by Robert B. Dilts & Todd A. Epstein
Because I have been a teacher for almost 20 years, Dynamic Learning is an NLP book that I have been meaning to read for a long time. Such a great title! That’s exactly what every teacher wants to see in their own classroom – dynamic learning happening as the students are engaged and learning content and strategies that will enrich their lives. Like many NLP books, Dynamic Learning is the transcript of a seminar and while this does add a certain sense that the reader can experience the ‘feeling’ of the seminar, this is one book that I felt could have done with a lot of editing. In some sections, the demonstrations seem to go on far longer than useful and they were clearly more useful in the shared physical space than they appear on the written page.
The blurb on the back of the book says that “The authors describe a multitude of ways to make learning fun, easy, and effective.” That’s a big goal and while the authors have provided some extremely useful advice in some areas, the book would have benefited from some more background information and statistical support as well as cutting down of the long demonstration transcripts.
Chapter 1 (The Fundamentals of Dynamic Learning) is essentially a short summary of NLP from the authors’ perspective including Dilts’ neurological levels model, a good introduction to strategies, and a kinesthetic approach to creating good learning states in the classroom through posture, gestures, and eye movements. For people already familiar with NLP, it seems brief, but undoubtedly it will be not enough for people who are not familiar with NLP, highlighting one of the difficulties of targeting an NLP-based book at a more generally area such as education.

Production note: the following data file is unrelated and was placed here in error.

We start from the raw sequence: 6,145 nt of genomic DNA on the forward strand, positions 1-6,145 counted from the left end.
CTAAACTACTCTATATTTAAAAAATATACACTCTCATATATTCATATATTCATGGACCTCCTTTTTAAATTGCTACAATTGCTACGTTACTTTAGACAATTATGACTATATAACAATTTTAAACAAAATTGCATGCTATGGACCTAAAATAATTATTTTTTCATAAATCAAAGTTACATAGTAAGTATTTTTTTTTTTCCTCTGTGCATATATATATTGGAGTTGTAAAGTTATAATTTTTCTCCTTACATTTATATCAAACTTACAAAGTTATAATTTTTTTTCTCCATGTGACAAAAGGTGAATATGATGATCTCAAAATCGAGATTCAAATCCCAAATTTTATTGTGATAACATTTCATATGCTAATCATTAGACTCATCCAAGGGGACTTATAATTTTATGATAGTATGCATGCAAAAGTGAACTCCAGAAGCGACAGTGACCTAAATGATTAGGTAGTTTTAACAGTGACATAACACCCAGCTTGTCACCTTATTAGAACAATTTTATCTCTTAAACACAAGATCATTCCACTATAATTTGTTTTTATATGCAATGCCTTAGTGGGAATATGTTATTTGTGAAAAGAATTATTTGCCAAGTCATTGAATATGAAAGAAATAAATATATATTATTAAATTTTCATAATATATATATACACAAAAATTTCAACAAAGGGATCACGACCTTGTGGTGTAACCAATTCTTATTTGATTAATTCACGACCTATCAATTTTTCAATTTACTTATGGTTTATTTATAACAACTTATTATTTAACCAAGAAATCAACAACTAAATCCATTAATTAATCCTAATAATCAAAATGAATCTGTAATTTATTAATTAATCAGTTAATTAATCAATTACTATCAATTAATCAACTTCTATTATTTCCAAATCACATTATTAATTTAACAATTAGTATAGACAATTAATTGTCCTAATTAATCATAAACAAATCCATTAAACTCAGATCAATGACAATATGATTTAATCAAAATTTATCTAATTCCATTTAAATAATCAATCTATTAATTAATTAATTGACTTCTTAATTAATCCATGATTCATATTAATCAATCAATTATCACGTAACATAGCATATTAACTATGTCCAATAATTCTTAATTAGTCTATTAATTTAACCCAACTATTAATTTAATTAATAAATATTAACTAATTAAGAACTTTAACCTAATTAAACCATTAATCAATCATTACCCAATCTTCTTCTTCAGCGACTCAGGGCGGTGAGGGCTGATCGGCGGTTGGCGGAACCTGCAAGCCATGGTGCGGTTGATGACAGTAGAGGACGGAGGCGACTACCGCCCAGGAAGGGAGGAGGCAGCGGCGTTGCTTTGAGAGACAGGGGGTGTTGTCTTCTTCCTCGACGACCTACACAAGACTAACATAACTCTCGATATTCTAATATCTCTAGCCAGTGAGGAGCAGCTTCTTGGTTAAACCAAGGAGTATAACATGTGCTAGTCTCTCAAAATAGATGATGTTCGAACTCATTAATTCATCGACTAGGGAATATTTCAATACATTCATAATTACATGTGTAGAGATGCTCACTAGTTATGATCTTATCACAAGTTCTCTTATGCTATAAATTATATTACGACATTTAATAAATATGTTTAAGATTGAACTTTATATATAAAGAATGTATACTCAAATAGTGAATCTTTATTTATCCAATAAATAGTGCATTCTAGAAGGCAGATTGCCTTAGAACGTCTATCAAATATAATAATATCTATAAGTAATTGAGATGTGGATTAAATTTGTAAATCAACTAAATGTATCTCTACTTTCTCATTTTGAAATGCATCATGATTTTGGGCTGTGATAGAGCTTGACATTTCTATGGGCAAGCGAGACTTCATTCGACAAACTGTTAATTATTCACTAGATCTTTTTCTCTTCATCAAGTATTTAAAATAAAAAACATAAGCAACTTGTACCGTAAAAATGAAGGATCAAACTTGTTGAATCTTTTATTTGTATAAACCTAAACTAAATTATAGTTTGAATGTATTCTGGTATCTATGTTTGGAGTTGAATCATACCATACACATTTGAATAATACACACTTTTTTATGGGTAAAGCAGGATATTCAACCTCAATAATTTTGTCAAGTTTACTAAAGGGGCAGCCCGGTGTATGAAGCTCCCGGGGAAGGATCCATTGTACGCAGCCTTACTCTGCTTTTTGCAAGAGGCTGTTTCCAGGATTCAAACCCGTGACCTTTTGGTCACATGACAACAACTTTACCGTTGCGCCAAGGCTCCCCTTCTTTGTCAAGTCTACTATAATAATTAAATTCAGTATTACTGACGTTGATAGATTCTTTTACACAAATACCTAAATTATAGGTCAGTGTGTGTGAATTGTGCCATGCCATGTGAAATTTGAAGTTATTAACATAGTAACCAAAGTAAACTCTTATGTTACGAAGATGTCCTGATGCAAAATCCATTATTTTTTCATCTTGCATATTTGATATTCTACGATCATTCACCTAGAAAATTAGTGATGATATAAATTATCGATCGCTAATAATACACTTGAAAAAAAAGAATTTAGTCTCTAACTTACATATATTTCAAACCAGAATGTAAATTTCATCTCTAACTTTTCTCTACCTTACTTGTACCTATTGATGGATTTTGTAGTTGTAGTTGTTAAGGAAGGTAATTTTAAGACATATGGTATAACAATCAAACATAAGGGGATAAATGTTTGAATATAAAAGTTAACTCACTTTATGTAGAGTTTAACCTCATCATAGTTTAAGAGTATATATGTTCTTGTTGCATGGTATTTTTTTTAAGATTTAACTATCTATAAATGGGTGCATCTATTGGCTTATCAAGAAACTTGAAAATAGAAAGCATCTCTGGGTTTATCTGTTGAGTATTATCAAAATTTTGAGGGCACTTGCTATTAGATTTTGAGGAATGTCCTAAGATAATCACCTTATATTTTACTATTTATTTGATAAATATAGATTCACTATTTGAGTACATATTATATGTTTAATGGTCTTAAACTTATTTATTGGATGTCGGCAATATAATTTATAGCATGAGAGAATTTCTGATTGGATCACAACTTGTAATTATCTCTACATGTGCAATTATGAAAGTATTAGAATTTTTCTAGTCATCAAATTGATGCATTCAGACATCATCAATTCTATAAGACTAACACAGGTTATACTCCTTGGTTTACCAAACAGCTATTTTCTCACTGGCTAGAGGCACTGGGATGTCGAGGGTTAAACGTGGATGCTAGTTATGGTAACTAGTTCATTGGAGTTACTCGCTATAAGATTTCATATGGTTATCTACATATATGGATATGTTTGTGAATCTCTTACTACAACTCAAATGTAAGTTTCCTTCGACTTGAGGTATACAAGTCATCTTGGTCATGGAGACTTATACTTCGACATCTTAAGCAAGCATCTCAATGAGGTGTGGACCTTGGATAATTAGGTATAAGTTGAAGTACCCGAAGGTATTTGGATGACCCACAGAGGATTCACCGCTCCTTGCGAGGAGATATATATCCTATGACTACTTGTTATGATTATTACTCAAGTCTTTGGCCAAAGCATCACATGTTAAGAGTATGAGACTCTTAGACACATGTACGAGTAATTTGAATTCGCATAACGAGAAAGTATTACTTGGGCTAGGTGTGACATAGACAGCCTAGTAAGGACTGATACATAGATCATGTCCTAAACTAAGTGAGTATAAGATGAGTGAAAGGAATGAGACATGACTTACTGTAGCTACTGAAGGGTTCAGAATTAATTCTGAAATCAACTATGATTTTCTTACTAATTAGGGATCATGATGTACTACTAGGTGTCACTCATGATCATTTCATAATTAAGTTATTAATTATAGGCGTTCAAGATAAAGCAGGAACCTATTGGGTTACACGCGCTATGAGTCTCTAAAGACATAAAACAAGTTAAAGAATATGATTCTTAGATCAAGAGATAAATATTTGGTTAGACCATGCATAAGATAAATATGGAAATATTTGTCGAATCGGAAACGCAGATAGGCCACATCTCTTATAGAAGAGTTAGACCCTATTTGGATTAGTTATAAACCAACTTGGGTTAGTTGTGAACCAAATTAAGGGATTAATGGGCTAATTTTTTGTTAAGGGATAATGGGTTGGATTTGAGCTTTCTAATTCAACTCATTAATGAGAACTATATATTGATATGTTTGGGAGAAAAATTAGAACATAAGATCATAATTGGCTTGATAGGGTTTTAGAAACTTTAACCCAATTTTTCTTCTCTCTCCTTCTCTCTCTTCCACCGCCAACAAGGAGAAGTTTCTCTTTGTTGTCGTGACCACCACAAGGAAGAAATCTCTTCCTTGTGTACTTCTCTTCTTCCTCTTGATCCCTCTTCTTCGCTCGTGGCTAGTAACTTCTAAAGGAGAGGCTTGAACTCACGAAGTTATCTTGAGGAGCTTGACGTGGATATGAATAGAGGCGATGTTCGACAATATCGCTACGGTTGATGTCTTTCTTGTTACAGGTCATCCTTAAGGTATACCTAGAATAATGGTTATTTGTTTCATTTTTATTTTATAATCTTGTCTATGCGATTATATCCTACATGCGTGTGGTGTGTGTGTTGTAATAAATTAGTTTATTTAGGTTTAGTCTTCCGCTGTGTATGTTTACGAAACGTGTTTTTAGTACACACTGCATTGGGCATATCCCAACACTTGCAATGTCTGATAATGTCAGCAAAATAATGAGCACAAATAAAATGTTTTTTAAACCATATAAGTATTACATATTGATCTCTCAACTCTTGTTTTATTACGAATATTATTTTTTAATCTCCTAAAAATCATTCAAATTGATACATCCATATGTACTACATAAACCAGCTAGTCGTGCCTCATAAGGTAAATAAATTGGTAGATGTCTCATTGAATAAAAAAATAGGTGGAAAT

Chapter 2 (Remembering Names) and Chapter 3 (Memory Strategies) offer some useful strategies, but they could have been greatly reduced in length. On the other hand, the long elicitation of these strategies given in the transcripts of the demonstrations may be interesting to NLP modellers or even teachers who are interested in modelling other skills important in learning. Chapter 4 explores how people can improve their senses (Visual, auditory, and kinesthetic) through simple exercises and also briefly examines submodalities.
Chapter 5 provides one of the better ideas in this book. It details how effective strategies can be transferred between two people. For example, two teachers or two students may have different strategies for achieving a task. By eliciting and sharing the goals of each person, and looking at their evidence procedures and operations, it potentially becomes possible to learn a strategy from a more effective learner. Combined with the sensory distinctions of NLP, this simple idea is very powerful.
Chapter 6 is an overly long account of the spelling strategy. The long transcriptions which bring the chapter to 57 pages (!) would have been better presented in the form of standard prose. Perhaps the core question that I kept asking myself is whether this book is about modelling or about the sharing of the results of modelling. From the point of view of the teacher who wants to use the spelling strategy, all the detail is unnecessary. For the dedicated NLP modeller, it certainly provides insight, but still seems far overpresented. The book seems to wander between modelling (which can be seen to be the core of NLP) and presenting useful things for teachers (the trail of techniques which results from this modelling).